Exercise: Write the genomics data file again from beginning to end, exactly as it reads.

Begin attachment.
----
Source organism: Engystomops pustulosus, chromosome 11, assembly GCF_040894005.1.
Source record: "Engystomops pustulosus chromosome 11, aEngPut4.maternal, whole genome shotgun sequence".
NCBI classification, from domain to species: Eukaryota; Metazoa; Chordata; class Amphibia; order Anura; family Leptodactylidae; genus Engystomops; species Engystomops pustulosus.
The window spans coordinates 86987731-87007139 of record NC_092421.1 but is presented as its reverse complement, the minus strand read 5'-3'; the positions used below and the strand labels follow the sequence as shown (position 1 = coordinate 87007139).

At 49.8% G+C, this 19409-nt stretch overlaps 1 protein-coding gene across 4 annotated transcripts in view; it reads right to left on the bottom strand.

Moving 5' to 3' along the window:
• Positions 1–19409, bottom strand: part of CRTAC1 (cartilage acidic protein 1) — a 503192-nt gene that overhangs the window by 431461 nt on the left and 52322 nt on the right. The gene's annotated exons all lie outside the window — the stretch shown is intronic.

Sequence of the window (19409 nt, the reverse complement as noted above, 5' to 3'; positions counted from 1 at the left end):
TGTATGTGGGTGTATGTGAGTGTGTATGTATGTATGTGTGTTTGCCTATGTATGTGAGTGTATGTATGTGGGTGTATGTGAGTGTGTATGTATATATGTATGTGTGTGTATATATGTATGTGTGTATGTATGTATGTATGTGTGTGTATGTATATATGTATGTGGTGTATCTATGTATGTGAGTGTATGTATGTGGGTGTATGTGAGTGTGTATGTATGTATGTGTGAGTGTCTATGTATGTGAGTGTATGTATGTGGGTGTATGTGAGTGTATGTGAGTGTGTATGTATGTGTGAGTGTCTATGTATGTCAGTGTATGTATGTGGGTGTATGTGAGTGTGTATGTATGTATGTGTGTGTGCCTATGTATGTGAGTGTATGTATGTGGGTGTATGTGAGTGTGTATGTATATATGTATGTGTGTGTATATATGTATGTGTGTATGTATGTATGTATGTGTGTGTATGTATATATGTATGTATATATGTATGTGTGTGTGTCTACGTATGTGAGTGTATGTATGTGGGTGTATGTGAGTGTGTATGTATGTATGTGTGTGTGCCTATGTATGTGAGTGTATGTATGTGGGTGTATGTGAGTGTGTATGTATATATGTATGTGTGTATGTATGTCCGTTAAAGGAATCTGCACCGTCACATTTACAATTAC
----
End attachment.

Source organism: Engystomops pustulosus, chromosome 11, assembly GCF_040894005.1.
Source record: "Engystomops pustulosus chromosome 11, aEngPut4.maternal, whole genome shotgun sequence".
NCBI classification, from domain to species: Eukaryota; Metazoa; Chordata; class Amphibia; order Anura; family Leptodactylidae; genus Engystomops; species Engystomops pustulosus.
The window spans coordinates 86987731-87007139 of record NC_092421.1 but is presented as its reverse complement, the minus strand read 5'-3'; the positions used below and the strand labels follow the sequence as shown (position 1 = coordinate 87007139).

At 49.8% G+C, this 19409-nt stretch overlaps 1 protein-coding gene across 4 annotated transcripts in view; it reads right to left on the bottom strand.

Moving 5' to 3' along the window:
• Positions 1–19409, bottom strand: part of CRTAC1 (cartilage acidic protein 1) — a 503192-nt gene that overhangs the window by 431461 nt on the left and 52322 nt on the right. The gene's annotated exons all lie outside the window — the stretch shown is intronic.

Sequence of the window (19409 nt, the reverse complement as noted above, 5' to 3'; positions counted from 1 at the left end):
TGTATGTGGGTGTATGTGAGTGTGTATGTATGTATGTGTGTTTGCCTATGTATGTGAGTGTATGTATGTGGGTGTATGTGAGTGTGTATGTATATATGTATGTGTGTGTATATATGTATGTGTGTATGTATGTATGTATGTGTGTGTATGTATATATGTATGTGGTGTATCTATGTATGTGAGTGTATGTATGTGGGTGTATGTGAGTGTGTATGTATGTATGTGTGAGTGTCTATGTATGTGAGTGTATGTATGTGGGTGTATGTGAGTGTATGTGAGTGTGTATGTATGTGTGAGTGTCTATGTATGTCAGTGTATGTATGTGGGTGTATGTGAGTGTGTATGTATGTATGTGTGTGTGCCTATGTATGTGAGTGTATGTATGTGGGTGTATGTGAGTGTGTATGTATATATGTATGTGTGTGTATATATGTATGTGTGTATGTATGTATGTATGTGTGTGTATGTATATATGTATGTATATATGTATGTGTGTGTGTCTACGTATGTGAGTGTATGTATGTGGGTGTATGTGAGTGTGTATGTATGTATGTGTGTGTGCCTATGTATGTGAGTGTATGTATGTGGGTGTATGTGAGTGTGTATGTATATATGTATGTGTGTATGTATGTCCGTTAAAGGAATCTGCACCGTCACATTTACAATTAC